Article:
A royal invitation for Donald Trump to pay a state visit to Britain must be withdrawn says a petition on parliament’s website that has gathered well over a million signatures.
The grassroots backlash against the US President was at the heart of stormy exchanges in the House of Commons on Monday.
Theresa May’s Conservative government insists the visit will go ahead despite Trump’s immigration crackdown.
“This is of course a highly controversial policy which has caused unease and I repeat this is not an approach that this government would take,” British Foreign Secretary Boris Johnson told MPs.
“But let me conclude by reminding the house of the vital importance of this country’s alliance with the United States.”
May’s political opponents however want a much tougher line.
“When it comes to human rights, when it comes to women’s rights, when it comes to torture and the treatment of minorities, President Trump is already descending down a very dangerous slope,” said Labour Shadow Foreign Secretary Emily Thornberry.
“And when that happens we need a Prime Minister who’s prepared to tell him to stop, not one who simply proffers
her hand and silently helps him along”.
“Do the decent thing and ban the visit,” fellow Labour MP Dennis Skinner told the House.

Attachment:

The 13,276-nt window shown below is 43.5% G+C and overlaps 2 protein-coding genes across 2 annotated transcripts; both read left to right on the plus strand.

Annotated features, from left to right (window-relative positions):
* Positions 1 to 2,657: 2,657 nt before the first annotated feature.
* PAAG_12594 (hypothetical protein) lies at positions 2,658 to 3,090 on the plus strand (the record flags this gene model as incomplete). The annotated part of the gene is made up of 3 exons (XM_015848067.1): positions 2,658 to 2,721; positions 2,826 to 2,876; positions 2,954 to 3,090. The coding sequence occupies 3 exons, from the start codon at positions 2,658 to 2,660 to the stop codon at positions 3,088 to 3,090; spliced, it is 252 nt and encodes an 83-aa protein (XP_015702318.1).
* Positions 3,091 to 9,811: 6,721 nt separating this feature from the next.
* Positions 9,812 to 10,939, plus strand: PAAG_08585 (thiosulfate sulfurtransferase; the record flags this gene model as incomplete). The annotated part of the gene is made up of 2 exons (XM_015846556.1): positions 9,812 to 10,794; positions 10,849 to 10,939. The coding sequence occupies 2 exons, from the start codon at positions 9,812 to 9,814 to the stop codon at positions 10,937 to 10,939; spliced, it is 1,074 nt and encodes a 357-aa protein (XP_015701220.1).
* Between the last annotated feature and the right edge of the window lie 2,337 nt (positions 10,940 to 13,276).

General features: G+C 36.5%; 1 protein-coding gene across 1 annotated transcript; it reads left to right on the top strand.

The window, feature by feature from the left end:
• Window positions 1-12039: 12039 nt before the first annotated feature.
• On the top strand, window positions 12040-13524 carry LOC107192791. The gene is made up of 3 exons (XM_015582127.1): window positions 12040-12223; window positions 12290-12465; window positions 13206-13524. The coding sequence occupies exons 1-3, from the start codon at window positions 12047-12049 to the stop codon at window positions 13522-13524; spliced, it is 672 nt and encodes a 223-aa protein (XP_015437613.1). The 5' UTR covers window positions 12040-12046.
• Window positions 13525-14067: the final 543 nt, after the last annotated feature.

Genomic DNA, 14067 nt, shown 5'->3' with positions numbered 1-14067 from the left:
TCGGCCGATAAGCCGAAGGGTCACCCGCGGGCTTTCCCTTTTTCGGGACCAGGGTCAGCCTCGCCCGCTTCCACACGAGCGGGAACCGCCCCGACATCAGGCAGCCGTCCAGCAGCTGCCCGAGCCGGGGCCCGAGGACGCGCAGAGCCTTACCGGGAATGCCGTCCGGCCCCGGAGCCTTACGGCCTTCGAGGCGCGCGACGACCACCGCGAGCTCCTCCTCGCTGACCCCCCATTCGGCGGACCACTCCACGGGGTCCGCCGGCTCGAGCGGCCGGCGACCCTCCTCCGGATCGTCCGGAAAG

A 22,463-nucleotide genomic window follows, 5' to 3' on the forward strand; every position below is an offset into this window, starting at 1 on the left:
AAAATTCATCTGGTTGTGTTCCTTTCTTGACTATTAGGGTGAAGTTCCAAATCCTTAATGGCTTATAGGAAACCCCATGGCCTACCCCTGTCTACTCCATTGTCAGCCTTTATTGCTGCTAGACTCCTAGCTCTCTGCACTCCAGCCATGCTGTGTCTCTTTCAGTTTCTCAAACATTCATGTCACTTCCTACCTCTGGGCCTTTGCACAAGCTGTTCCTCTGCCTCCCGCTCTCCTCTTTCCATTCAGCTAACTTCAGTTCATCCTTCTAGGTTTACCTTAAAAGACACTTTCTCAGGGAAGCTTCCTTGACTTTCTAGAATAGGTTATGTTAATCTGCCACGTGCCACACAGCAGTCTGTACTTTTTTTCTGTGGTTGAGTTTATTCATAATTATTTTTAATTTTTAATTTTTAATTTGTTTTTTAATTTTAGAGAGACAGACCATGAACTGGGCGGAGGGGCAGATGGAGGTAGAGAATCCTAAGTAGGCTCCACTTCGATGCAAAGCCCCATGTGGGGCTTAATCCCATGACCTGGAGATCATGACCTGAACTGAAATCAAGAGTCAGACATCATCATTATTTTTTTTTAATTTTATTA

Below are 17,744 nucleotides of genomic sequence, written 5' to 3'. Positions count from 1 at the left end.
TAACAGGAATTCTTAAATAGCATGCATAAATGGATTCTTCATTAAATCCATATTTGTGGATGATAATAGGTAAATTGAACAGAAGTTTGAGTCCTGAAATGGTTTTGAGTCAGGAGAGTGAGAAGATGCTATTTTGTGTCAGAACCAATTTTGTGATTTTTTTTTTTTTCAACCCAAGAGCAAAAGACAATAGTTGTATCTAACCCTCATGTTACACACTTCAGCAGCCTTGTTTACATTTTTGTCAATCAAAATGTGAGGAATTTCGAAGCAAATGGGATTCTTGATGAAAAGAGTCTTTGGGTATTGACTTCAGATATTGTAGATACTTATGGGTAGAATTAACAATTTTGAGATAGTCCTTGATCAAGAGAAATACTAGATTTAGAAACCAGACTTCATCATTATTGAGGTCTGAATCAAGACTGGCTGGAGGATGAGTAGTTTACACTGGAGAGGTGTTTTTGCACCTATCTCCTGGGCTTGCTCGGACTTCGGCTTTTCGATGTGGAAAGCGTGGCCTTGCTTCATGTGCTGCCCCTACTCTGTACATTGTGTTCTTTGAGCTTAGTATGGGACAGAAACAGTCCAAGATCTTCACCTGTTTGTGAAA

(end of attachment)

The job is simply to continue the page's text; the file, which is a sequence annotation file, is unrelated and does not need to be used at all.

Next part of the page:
“This man (Trump) is not fit to walk in the footsteps of Nelson Mandela”.
London Mayor Sadiq Khan, who is a Muslim, also called for the visit to be called off.
“We must now rescind the offer of a full state visit for President Trump – until this ban is lifted. I don’t believe the people of London will support rolling out the red carpet until this happens,” Khan wrote in the Evening Standard newspaper.
The petition, which will be considered for a parliamentary debate, says Trump’s visit would embarrass Queen Elizabeth.
With more than 1.4 million signatories by late afternoon local time, the petition against the visit was the second most popular ever on the parliamentary website, after one calling for a second referendum on membership of the European Union drew more than four million signatures last year.
However May’s Downing Street office signalled that cancelling the visit was not on the cards.
“To be clear, the prime minister extended an invitation on behalf of the Queen – and she was very happy to do so. The USA is one of this country’s closest allies, and we look forward to hosting the president later this year,” Downing Street said.
A year ago, parliament debated a petition calling for Trump, then a presidential candidate, to be barred from the United Kingdom. It gathered close to 600,000 signatures before it was closed last June.